Intel's Pentium 4 E: Prescott Arrives with Luggageby Anand Lal Shimpi & Derek Wilson on February 1, 2004 3:06 PM EST
- Posted in
It seems like every time Intel releases a new processor we have to revisit the topic of pipelining to help explain why a 3GHz P4 performs like a 2GHz Athlon 64. With a 55% longer pipeline than Northwood, Prescott forces us to revisit this age old topic once again.
You've heard it countless times before: pipelining is to a CPU as the assembly line is to a car plant. A CPU's pipeline is not a physical pipe that data goes into and appears at the end of, instead it is a collection of "things to do" in order to execute instructions. Every instruction must go through the same steps, and we call these steps stages.
The stages of a pipeline do things like find out what instruction to execute next, find out what two numbers are going to be added together, find out where to store the result, perform the add, etc...
The most basic CPU pipeline can be divided into 5 stages:
1. Instruction Fetch
2. Decode Instructions
3. Fetch Operands
5. Store to Cache
You'll notice that those five stages are very general in their description, at the same time you could make a longer pipeline with more specific stages:
1. Instruction Fetch 1
2. Instruction Fetch 2
3. Decode 1
4. Decode 2
5. Fetch Operands
9. Store to Cache 1
10. Store to Cache 2
Both pipelines have to accomplish the same task: instructions come in, results go out. The difference is that each of the five stages of the first pipeline must do more work than each of the ten stages of the second pipeline.
If all else were the same, you'd want a 5-stage pipeline like the first case, simply because it's easier to fill 5 stages with data than it is to fill 10. And if your pipeline is not constantly full of data, you're losing precious execution power - meaning your CPU isn't running as efficiently as it could.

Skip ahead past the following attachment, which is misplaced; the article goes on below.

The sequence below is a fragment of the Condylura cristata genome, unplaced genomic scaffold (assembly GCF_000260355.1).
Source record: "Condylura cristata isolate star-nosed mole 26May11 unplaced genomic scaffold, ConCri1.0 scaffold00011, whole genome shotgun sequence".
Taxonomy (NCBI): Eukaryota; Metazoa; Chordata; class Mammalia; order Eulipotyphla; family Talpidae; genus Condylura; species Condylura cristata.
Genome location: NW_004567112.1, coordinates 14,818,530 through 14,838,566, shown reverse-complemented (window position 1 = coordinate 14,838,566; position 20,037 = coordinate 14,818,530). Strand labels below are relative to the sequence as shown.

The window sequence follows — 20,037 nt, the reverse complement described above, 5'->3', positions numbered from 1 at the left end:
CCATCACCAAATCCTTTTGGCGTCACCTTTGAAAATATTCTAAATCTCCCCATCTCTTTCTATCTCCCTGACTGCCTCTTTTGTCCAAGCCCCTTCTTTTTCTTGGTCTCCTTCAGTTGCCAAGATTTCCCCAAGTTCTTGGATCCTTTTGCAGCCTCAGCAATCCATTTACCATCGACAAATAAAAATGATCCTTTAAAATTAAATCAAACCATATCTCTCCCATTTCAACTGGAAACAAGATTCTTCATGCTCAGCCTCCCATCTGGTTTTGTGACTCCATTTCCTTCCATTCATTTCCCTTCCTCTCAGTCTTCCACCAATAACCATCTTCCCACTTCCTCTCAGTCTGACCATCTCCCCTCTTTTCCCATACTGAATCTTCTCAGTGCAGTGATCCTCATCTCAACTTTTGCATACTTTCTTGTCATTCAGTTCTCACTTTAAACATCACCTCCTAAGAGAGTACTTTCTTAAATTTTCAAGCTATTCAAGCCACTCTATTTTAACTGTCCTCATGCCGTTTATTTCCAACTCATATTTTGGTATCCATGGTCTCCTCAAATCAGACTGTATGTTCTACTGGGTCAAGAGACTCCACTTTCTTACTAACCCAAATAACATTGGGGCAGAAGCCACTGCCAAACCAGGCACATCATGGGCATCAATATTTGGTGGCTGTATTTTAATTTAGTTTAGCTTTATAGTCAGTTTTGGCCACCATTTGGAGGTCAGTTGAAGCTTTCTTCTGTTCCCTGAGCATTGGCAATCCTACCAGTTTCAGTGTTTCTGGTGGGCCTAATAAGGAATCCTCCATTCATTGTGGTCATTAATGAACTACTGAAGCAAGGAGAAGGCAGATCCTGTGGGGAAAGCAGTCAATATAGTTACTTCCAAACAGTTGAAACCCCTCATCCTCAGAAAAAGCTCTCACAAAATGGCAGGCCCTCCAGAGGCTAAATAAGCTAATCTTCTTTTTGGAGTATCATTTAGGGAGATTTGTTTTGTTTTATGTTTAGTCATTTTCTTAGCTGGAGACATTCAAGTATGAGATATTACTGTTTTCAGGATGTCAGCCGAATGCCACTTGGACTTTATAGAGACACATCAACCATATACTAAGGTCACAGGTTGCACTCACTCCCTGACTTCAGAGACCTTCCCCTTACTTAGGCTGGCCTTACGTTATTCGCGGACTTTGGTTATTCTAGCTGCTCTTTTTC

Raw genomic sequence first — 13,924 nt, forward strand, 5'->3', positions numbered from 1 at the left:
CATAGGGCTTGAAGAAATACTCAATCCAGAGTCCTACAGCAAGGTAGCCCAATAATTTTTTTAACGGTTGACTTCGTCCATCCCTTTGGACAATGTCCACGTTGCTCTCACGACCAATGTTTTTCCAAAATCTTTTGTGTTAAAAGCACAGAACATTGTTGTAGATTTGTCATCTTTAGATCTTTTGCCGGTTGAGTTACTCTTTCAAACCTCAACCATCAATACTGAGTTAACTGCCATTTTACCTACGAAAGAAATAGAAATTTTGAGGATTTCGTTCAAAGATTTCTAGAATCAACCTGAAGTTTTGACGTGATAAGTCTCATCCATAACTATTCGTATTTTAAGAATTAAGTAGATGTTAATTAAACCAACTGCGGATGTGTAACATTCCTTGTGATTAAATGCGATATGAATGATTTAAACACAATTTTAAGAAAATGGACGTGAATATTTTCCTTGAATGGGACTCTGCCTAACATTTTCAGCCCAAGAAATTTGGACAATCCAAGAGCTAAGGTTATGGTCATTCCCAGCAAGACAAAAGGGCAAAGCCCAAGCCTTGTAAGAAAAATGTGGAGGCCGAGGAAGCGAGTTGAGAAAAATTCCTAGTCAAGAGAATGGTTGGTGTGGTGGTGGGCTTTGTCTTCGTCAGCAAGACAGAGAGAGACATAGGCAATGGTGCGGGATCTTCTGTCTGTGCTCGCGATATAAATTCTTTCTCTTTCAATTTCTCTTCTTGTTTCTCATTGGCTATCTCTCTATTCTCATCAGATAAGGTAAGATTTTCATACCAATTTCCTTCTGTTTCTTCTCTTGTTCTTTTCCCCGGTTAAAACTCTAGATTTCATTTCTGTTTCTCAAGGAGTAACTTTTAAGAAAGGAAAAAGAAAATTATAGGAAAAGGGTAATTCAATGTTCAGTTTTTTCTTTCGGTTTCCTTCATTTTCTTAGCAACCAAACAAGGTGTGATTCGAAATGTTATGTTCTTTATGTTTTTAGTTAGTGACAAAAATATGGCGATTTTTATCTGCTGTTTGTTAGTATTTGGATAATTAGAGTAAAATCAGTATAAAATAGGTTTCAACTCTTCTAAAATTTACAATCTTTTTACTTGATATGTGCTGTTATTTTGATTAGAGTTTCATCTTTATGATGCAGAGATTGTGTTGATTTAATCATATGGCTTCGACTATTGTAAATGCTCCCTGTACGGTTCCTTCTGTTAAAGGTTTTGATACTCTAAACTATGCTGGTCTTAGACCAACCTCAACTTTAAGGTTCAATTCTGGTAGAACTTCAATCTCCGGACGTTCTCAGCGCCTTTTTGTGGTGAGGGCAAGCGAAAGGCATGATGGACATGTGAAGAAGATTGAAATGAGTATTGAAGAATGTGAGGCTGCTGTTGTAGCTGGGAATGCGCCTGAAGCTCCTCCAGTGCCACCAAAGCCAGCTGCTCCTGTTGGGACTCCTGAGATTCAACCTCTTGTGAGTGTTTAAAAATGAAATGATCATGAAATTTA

The only reason you would want the second pipeline is if, by making each stage simpler, you can get the time it takes to complete each stage to be significantly quicker than in the previous design. Your slowest (most complicated) stage determines how quickly you can get data through each stage - keep that in mind.
Let's say that the first pipeline results in each stage taking 1ns to complete and if each stage takes 1 clock cycle to execute, we can build a 1GHz processor (1/1ns = 1GHz) using this pipeline. Now in order to make up for the fact that we have more stages (and thus have more of a difficult time keeping the pipeline full), the second design must have a significantly shorter clock period (the amount of time each stage takes to complete) in order to offer equal/greater performance to the first design. Thankfully, since we're doing less work per clock - we can reduce the clock period significantly. Assuming that we've done our design homework well, let's say we get the clock period down to 0.5ns for the second design.
Design 2 can now scale to 2GHz, twice the clock speed of the original CPU and we will get twice the performance - assuming we can keep the pipeline filled at all times. Reality sets in and it becomes clear that without some fancy footwork, we can't keep that pipeline full all the time - and all of the sudden our 2GHz CPU isn't performing twice as fast as our 1GHz part.
Make sense? Now let's relate this to the topic at hand.